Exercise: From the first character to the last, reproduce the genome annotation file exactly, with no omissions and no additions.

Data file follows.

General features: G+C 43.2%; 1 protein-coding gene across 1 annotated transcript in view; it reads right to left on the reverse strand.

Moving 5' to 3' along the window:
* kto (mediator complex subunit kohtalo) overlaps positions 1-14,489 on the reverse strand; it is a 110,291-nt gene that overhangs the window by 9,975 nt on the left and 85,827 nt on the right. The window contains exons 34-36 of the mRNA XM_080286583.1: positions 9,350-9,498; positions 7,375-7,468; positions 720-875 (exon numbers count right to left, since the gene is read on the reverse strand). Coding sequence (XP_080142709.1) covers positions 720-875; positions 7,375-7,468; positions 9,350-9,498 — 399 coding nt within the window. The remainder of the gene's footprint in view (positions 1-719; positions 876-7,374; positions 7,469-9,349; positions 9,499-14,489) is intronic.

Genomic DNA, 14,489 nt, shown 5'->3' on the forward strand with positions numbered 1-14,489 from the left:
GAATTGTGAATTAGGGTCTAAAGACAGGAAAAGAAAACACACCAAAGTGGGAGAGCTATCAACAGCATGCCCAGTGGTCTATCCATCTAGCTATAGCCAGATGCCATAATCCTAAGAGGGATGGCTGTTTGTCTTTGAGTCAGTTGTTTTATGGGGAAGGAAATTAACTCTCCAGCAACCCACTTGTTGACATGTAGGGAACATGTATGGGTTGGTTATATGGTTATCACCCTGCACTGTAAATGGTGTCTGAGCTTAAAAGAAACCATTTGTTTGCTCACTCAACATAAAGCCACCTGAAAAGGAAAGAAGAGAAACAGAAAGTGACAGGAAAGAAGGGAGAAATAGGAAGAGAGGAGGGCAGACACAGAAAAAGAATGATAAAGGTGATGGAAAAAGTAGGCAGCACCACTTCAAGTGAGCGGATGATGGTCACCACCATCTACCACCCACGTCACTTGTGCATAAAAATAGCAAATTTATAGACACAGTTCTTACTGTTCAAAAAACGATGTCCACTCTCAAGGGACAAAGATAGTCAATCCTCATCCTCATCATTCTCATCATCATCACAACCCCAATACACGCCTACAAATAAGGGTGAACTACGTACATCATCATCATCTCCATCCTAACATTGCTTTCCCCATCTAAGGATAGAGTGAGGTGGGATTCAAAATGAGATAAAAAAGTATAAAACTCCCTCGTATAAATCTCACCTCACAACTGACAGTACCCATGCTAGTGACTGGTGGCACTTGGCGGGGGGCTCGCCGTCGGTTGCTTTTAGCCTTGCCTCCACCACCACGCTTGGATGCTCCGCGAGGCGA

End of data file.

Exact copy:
General features: G+C 43.2%; 1 protein-coding gene across 1 annotated transcript in view; it reads right to left on the reverse strand.

Moving 5' to 3' along the window:
* kto (mediator complex subunit kohtalo) overlaps positions 1-14,489 on the reverse strand; it is a 110,291-nt gene that overhangs the window by 9,975 nt on the left and 85,827 nt on the right. The window contains exons 34-36 of the mRNA XM_080286583.1: positions 9,350-9,498; positions 7,375-7,468; positions 720-875 (exon numbers count right to left, since the gene is read on the reverse strand). Coding sequence (XP_080142709.1) covers positions 720-875; positions 7,375-7,468; positions 9,350-9,498 — 399 coding nt within the window. The remainder of the gene's footprint in view (positions 1-719; positions 876-7,374; positions 7,469-9,349; positions 9,499-14,489) is intronic.

Genomic DNA, 14,489 nt, shown 5'->3' on the forward strand with positions numbered 1-14,489 from the left:
GAATTGTGAATTAGGGTCTAAAGACAGGAAAAGAAAACACACCAAAGTGGGAGAGCTATCAACAGCATGCCCAGTGGTCTATCCATCTAGCTATAGCCAGATGCCATAATCCTAAGAGGGATGGCTGTTTGTCTTTGAGTCAGTTGTTTTATGGGGAAGGAAATTAACTCTCCAGCAACCCACTTGTTGACATGTAGGGAACATGTATGGGTTGGTTATATGGTTATCACCCTGCACTGTAAATGGTGTCTGAGCTTAAAAGAAACCATTTGTTTGCTCACTCAACATAAAGCCACCTGAAAAGGAAAGAAGAGAAACAGAAAGTGACAGGAAAGAAGGGAGAAATAGGAAGAGAGGAGGGCAGACACAGAAAAAGAATGATAAAGGTGATGGAAAAAGTAGGCAGCACCACTTCAAGTGAGCGGATGATGGTCACCACCATCTACCACCCACGTCACTTGTGCATAAAAATAGCAAATTTATAGACACAGTTCTTACTGTTCAAAAAACGATGTCCACTCTCAAGGGACAAAGATAGTCAATCCTCATCCTCATCATTCTCATCATCATCACAACCCCAATACACGCCTACAAATAAGGGTGAACTACGTACATCATCATCATCTCCATCCTAACATTGCTTTCCCCATCTAAGGATAGAGTGAGGTGGGATTCAAAATGAGATAAAAAAGTATAAAACTCCCTCGTATAAATCTCACCTCACAACTGACAGTACCCATGCTAGTGACTGGTGGCACTTGGCGGGGGGCTCGCCGTCGGTTGCTTTTAGCCTTGCCTCCACCACCACGCTTGGATGCTCCGCGAGGCGA